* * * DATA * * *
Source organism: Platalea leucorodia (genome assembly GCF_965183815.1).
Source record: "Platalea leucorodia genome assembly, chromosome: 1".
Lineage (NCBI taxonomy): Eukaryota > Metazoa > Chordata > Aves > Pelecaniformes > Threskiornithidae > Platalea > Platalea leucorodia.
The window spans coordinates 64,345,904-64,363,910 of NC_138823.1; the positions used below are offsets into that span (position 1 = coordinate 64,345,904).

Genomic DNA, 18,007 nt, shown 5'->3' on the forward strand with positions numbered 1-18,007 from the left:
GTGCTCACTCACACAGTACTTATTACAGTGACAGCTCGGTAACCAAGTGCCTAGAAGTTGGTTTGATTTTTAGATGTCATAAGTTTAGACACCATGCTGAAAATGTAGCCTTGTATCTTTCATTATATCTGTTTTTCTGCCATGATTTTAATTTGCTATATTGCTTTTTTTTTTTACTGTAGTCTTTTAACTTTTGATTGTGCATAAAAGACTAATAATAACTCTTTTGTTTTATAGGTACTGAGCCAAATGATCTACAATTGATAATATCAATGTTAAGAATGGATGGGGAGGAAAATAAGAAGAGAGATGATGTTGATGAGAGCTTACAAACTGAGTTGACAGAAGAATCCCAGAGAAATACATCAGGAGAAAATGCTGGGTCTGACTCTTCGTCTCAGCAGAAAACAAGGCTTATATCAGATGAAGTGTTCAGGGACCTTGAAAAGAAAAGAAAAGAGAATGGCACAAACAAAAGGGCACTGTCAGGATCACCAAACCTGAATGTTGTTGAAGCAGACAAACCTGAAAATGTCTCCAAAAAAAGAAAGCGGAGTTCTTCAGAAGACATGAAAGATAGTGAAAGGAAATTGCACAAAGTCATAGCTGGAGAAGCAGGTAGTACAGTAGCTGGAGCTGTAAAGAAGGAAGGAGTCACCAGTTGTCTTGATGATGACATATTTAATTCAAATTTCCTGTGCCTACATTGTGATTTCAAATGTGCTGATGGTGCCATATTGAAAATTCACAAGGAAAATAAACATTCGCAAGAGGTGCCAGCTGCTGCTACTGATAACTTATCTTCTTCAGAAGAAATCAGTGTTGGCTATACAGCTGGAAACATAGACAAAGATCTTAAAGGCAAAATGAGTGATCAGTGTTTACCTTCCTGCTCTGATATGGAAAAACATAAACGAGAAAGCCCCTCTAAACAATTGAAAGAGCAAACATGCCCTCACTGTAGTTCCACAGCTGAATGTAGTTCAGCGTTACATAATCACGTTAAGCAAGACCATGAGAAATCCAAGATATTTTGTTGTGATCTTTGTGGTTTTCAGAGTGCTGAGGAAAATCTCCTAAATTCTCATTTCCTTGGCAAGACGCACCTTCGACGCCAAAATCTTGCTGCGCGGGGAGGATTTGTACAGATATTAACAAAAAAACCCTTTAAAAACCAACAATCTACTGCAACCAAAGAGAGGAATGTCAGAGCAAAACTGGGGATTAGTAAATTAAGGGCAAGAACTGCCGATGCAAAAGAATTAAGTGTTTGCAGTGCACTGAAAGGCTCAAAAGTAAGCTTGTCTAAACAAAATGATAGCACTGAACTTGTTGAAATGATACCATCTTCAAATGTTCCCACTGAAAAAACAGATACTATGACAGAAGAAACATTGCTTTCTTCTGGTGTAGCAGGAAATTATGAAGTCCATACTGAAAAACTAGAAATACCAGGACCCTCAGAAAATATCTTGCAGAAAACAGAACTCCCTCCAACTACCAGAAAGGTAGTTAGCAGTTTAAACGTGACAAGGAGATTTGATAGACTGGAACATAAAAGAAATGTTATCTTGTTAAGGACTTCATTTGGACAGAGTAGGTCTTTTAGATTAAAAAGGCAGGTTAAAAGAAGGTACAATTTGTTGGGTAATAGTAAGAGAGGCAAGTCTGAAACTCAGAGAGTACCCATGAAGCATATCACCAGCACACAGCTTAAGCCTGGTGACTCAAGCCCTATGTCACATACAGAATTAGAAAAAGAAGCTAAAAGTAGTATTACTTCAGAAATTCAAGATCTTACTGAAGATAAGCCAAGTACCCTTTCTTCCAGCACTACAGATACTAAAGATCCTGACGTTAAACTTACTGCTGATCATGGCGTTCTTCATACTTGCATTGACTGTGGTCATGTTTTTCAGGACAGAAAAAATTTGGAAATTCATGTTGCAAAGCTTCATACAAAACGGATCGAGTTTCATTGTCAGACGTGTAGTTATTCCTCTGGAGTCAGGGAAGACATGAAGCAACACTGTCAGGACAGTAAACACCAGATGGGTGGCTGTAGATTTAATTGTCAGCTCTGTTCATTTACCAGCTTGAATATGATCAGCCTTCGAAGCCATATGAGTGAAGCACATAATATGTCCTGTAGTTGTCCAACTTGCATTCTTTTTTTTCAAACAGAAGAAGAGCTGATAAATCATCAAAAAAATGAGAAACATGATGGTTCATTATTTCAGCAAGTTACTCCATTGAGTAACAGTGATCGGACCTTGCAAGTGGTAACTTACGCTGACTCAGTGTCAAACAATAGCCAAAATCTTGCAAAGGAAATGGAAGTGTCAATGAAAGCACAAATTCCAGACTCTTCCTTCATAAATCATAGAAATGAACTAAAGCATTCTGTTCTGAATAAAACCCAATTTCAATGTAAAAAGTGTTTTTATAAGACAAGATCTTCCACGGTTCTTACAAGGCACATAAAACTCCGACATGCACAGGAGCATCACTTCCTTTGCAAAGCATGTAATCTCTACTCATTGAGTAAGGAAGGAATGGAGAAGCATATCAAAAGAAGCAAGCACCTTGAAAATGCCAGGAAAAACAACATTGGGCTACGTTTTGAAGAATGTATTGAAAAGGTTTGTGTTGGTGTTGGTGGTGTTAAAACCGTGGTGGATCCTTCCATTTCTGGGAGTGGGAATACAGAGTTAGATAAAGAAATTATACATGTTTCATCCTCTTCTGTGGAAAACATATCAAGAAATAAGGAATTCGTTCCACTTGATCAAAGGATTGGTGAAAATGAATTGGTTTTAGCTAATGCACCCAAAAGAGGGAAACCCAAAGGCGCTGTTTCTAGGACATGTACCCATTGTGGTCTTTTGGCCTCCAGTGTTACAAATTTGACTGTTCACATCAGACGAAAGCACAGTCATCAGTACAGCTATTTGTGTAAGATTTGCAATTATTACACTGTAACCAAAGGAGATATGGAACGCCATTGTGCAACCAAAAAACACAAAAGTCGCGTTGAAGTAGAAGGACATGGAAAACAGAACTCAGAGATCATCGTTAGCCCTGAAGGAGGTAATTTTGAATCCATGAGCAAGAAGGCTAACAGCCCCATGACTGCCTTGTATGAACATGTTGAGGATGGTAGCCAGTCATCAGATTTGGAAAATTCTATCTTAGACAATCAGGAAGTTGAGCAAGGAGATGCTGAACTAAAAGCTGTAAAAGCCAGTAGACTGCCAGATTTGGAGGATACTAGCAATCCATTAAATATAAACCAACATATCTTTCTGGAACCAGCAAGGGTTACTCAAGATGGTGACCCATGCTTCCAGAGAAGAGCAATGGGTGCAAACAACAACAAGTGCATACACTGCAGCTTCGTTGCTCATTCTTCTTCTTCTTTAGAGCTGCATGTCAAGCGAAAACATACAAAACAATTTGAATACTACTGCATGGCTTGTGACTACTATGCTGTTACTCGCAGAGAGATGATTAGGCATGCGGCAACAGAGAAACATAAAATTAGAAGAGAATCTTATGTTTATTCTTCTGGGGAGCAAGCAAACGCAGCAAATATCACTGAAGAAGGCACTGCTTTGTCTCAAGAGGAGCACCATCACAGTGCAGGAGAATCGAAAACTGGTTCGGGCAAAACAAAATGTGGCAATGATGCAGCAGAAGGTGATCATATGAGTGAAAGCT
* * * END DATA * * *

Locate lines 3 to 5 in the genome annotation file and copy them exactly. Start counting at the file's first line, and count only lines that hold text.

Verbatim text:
Lineage (NCBI taxonomy): Eukaryota > Metazoa > Chordata > Aves > Pelecaniformes > Threskiornithidae > Platalea > Platalea leucorodia.
The window spans coordinates 64,345,904-64,363,910 of NC_138823.1; the positions used below are offsets into that span (position 1 = coordinate 64,345,904).

Genomic DNA, 18,007 nt, shown 5'->3' on the forward strand with positions numbered 1-18,007 from the left: